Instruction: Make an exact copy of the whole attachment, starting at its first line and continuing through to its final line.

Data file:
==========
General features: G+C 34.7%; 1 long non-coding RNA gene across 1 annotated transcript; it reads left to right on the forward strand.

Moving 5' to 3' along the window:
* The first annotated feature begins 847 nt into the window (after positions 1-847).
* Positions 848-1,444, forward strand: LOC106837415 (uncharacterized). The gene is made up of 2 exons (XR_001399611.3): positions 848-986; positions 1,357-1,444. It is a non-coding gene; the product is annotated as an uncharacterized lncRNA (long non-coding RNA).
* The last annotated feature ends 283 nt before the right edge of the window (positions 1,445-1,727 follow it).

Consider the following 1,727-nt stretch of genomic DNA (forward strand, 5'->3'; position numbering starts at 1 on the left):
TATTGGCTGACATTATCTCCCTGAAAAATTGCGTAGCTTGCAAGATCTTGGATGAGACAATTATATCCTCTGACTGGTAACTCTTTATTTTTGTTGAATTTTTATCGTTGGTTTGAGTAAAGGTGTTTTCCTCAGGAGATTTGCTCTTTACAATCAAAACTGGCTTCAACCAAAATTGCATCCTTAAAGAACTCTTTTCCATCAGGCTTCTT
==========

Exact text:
General features: G+C 34.7%; 1 long non-coding RNA gene across 1 annotated transcript; it reads left to right on the forward strand.

Moving 5' to 3' along the window:
* The first annotated feature begins 847 nt into the window (after positions 1-847).
* Positions 848-1,444, forward strand: LOC106837415 (uncharacterized). The gene is made up of 2 exons (XR_001399611.3): positions 848-986; positions 1,357-1,444. It is a non-coding gene; the product is annotated as an uncharacterized lncRNA (long non-coding RNA).
* The last annotated feature ends 283 nt before the right edge of the window (positions 1,445-1,727 follow it).

Consider the following 1,727-nt stretch of genomic DNA (forward strand, 5'->3'; position numbering starts at 1 on the left):
TATTGGCTGACATTATCTCCCTGAAAAATTGCGTAGCTTGCAAGATCTTGGATGAGACAATTATATCCTCTGACTGGTAACTCTTTATTTTTGTTGAATTTTTATCGTTGGTTTGAGTAAAGGTGTTTTCCTCAGGAGATTTGCTCTTTACAATCAAAACTGGCTTCAACCAAAATTGCATCCTTAAAGAACTCTTTTCCATCAGGCTTCTT